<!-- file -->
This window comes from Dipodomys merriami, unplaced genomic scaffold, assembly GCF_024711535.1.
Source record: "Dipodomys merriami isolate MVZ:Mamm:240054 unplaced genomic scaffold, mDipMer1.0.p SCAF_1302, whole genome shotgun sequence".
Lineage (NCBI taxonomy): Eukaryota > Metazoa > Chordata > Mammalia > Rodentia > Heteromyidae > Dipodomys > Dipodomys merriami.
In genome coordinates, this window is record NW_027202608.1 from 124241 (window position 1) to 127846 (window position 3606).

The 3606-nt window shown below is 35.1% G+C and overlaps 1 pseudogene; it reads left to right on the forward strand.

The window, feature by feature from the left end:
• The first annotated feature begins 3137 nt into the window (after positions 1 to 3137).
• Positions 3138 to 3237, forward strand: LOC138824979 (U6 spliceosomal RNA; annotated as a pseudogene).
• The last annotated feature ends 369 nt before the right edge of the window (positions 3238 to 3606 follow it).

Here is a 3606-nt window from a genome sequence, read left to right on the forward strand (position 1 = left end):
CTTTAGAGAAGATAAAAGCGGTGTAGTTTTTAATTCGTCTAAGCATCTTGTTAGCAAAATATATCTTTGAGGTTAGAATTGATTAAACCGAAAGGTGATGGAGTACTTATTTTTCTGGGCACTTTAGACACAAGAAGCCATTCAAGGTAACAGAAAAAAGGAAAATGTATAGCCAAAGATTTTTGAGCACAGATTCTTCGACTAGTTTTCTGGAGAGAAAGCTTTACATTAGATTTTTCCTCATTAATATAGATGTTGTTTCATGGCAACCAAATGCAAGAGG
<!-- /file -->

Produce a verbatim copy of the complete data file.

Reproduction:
This window comes from Dipodomys merriami, unplaced genomic scaffold, assembly GCF_024711535.1.
Source record: "Dipodomys merriami isolate MVZ:Mamm:240054 unplaced genomic scaffold, mDipMer1.0.p SCAF_1302, whole genome shotgun sequence".
Lineage (NCBI taxonomy): Eukaryota > Metazoa > Chordata > Mammalia > Rodentia > Heteromyidae > Dipodomys > Dipodomys merriami.
In genome coordinates, this window is record NW_027202608.1 from 124241 (window position 1) to 127846 (window position 3606).

The 3606-nt window shown below is 35.1% G+C and overlaps 1 pseudogene; it reads left to right on the forward strand.

The window, feature by feature from the left end:
• The first annotated feature begins 3137 nt into the window (after positions 1 to 3137).
• Positions 3138 to 3237, forward strand: LOC138824979 (U6 spliceosomal RNA; annotated as a pseudogene).
• The last annotated feature ends 369 nt before the right edge of the window (positions 3238 to 3606 follow it).

Here is a 3606-nt window from a genome sequence, read left to right on the forward strand (position 1 = left end):
CTTTAGAGAAGATAAAAGCGGTGTAGTTTTTAATTCGTCTAAGCATCTTGTTAGCAAAATATATCTTTGAGGTTAGAATTGATTAAACCGAAAGGTGATGGAGTACTTATTTTTCTGGGCACTTTAGACACAAGAAGCCATTCAAGGTAACAGAAAAAAGGAAAATGTATAGCCAAAGATTTTTGAGCACAGATTCTTCGACTAGTTTTCTGGAGAGAAAGCTTTACATTAGATTTTTCCTCATTAATATAGATGTTGTTTCATGGCAACCAAATGCAAGAGG